The nation is up in arms about concurrent debates surrounding DACA and gun control.
A CBS poll said nine out of ten Americans support providing citizenship for DACA recipients.
“The DREAM Act has the public’s support,” said Ari Shapiro on NPR. He then asked Illinois Senator Dick Durbin, a champion of the issue, what more he needed.
“. . . Nine out of ten Americans are for universal background checks on guns,” Durbin said. “Yet Republican leadership in the House and the Senate and in the White House have refused to take up these immensely popular issues.”
A disregard for gun safety in schools and colleges, plus an unpopular effort to deport children brought to the U.S. illegally endangers millions of youth. These twin debates over gun violence and DACA, taken together, constitute a war on children.
There were 38,000 deaths from firearms in the U. S. last year, more than 90 deaths per day. Americans want a path to citizenship for 13 million illegal-aliens, and that path is stalled.
Durbin spoke with NPR recently about Senate changes regarding DACA.
“It was about rejecting the notion that we are a nation of immigrants,” said Durbin. “To deny our birthright as a nation is to really defy who we are, what we are, and what we will be.”
Philippine born journalist Jose Antonio Vargas has lived in the US for more than 20 years. He has earned recognition as a journalist, even winning the Pulitzer Prize.
When Vargas was 12, his mother sent him to live with his grandparents in the San Francisco Bay area. He began working as a student, paying state and federal taxes, but he added, “I was using an invalid Social Security card, writing false information on my employment forms.”
Vargas has educated himself, and written for several prestigious papers, including The Washington Post. He and millions like him face deportation unless something is done.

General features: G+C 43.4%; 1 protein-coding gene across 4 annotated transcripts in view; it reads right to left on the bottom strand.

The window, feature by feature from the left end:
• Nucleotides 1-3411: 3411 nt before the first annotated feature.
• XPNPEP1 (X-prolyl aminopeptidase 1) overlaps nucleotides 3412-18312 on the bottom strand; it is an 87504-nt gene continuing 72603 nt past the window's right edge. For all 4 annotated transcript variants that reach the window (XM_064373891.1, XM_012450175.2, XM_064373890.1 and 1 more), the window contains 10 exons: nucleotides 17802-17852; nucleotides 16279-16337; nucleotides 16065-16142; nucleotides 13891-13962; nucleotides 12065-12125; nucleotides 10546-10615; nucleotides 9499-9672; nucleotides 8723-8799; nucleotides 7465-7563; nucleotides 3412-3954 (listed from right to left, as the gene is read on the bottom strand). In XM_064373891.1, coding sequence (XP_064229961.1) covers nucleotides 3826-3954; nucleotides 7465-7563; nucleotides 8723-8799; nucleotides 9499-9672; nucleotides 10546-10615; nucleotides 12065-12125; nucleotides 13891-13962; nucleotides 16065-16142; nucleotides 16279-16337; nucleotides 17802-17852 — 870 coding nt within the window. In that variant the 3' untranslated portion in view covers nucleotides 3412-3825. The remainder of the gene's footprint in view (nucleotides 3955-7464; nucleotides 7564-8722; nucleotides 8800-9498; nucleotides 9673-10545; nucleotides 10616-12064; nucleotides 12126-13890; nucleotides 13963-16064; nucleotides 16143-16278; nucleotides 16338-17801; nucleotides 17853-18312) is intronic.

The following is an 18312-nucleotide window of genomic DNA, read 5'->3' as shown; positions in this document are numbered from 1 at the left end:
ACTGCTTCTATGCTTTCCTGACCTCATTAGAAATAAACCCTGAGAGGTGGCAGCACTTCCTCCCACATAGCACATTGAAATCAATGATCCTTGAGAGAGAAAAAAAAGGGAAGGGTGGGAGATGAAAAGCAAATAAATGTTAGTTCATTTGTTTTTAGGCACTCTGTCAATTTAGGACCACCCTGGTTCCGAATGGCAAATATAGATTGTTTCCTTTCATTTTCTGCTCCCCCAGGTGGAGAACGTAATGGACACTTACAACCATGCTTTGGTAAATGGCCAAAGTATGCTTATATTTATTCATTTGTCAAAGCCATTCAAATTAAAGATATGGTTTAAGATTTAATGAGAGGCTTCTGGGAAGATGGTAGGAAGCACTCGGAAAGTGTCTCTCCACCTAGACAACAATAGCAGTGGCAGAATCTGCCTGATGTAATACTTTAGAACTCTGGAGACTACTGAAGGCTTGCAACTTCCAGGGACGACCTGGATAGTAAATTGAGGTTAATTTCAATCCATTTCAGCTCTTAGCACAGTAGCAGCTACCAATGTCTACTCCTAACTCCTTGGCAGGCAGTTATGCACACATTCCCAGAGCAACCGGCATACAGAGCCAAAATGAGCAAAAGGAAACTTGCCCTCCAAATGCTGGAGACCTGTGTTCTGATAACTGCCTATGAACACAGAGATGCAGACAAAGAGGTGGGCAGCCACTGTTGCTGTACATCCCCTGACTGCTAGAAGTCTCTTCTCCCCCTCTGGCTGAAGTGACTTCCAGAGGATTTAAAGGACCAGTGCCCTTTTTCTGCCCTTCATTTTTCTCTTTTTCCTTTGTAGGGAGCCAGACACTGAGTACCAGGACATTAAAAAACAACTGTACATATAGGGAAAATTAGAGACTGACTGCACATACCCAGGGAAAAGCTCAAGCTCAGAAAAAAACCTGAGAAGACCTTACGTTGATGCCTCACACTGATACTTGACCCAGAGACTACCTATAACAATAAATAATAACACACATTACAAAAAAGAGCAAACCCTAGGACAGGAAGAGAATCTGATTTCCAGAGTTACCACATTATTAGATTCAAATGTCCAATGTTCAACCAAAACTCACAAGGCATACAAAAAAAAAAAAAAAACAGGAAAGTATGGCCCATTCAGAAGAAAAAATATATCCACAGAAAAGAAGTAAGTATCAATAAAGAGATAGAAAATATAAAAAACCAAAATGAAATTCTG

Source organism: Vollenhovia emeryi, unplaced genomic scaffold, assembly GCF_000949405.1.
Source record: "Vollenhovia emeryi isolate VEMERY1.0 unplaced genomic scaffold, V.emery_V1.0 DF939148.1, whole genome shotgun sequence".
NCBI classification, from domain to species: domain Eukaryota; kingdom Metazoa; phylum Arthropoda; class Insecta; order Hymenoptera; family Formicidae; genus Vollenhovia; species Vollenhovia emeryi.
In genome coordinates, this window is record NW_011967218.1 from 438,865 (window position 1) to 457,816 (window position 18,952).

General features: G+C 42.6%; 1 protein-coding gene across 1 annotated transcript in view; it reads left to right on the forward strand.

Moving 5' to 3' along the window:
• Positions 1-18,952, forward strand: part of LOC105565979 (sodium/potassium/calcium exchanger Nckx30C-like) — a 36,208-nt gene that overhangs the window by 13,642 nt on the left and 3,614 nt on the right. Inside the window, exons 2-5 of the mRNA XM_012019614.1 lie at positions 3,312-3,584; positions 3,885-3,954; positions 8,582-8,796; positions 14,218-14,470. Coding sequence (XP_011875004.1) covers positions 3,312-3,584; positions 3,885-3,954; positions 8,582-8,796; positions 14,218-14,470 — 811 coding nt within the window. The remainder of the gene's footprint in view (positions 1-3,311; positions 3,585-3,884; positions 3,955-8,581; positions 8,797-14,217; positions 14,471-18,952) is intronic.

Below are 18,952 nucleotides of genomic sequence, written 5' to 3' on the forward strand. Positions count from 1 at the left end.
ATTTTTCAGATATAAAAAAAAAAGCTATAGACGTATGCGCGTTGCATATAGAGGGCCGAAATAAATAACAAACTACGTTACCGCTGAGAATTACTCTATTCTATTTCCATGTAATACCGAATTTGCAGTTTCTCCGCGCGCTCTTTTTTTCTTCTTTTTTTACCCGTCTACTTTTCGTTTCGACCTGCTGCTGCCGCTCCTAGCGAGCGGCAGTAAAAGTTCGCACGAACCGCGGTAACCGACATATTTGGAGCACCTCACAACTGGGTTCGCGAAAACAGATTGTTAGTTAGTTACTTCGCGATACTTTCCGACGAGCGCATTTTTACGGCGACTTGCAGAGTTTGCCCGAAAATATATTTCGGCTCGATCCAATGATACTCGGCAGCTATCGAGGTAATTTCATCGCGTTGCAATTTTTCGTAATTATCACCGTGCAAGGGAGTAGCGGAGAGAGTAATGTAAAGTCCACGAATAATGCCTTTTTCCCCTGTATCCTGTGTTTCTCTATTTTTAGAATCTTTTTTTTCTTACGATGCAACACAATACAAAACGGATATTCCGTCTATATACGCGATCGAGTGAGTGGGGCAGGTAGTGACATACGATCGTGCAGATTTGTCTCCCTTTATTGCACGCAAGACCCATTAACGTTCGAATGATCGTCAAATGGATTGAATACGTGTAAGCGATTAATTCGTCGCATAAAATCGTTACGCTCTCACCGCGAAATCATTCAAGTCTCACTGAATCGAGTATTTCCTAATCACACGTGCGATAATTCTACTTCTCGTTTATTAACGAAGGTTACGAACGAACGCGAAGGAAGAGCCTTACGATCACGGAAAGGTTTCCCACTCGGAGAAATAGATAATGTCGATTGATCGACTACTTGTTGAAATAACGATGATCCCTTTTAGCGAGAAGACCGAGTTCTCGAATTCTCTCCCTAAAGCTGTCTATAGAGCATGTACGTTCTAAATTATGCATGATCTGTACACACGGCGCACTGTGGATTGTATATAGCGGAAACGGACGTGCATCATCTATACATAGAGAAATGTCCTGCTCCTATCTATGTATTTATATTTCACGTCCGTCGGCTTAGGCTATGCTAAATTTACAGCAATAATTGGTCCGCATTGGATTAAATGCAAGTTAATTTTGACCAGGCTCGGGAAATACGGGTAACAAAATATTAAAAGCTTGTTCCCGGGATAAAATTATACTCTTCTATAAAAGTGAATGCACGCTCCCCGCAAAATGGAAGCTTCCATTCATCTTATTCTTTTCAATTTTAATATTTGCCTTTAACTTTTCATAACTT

Millions in our country are forced to live outside the traditional economy, having neither credit cards nor proper identification. That makes it difficult to have exact data on our citizens; to maintain our country’s stringent policies on immigration, and to enforce the laws that affect our privacy.
In a separate, but related issue, Government uncertainty also impairs the gun control debate.
The constant partisan bickering has us on edge. Powerful right-wing lobbies stand in the way of workable solutions to school gun violence and right-to-carry laws advance the proliferation of handguns and automatic weapons.
Gun violence continues, five years after 20 students and six of their teachers, were mercilessly gunned down in New Town, Connecticut. New Town parents and concerned citizens continue to speak out, attempting to make sense of the tragic violence at Sandy Hook Elementary School.
Saxophonist Jimmy Greene, a celebrated recording artist, has now made two recordings honoring his daughter Ana, lost to the Sandy Hook violence.
“Ana was born on a Tuesday morning, in early April,” wrote Greene in the liner notes of Beautiful Life, his 2014 Mack Avenue Jazz release. “Her life was ended in her first-grade classroom, on a Friday morning, in mid-December—six years, eight months and ten days later,”
In the aftermath of the recent Parkland, Florida shootings, another town makes the grim list. A discussion has arisen over mental health issues.
Yet, a doctor speaking on NPR about the issue said, “Psychiatrists cannot and will not predict a patient’s future behavior,” adding, “doctors treat symptoms.”
There is the suggestion, even a rush to arm teachers, which could ultimately be impossible for school boards and their insurance companies to regulate.
Disregarding our traditions and our future, President Trump weighed in on Parkland, by suggesting an unconstitutional act.
“Take the guns first, go through due process second,” he said.
A poorly thought out quip such as this reinforces distrust of government. It brings out strong emotional feelings about Second Amendment rights and continues the stalemate on much-needed legislation.
The war on children is attacking the next generation on several fronts. Guns in the wrong hands end young lives; our country’s future contributing citizens, are experiencing fear and a loss of human rights, as families are torn apart by violence and an immigration crack down.
To end this war on children we all need to act: voice our opinions, take to the street, write to our representatives and most of all, register and vote.
Feature image source: Arms Around the Child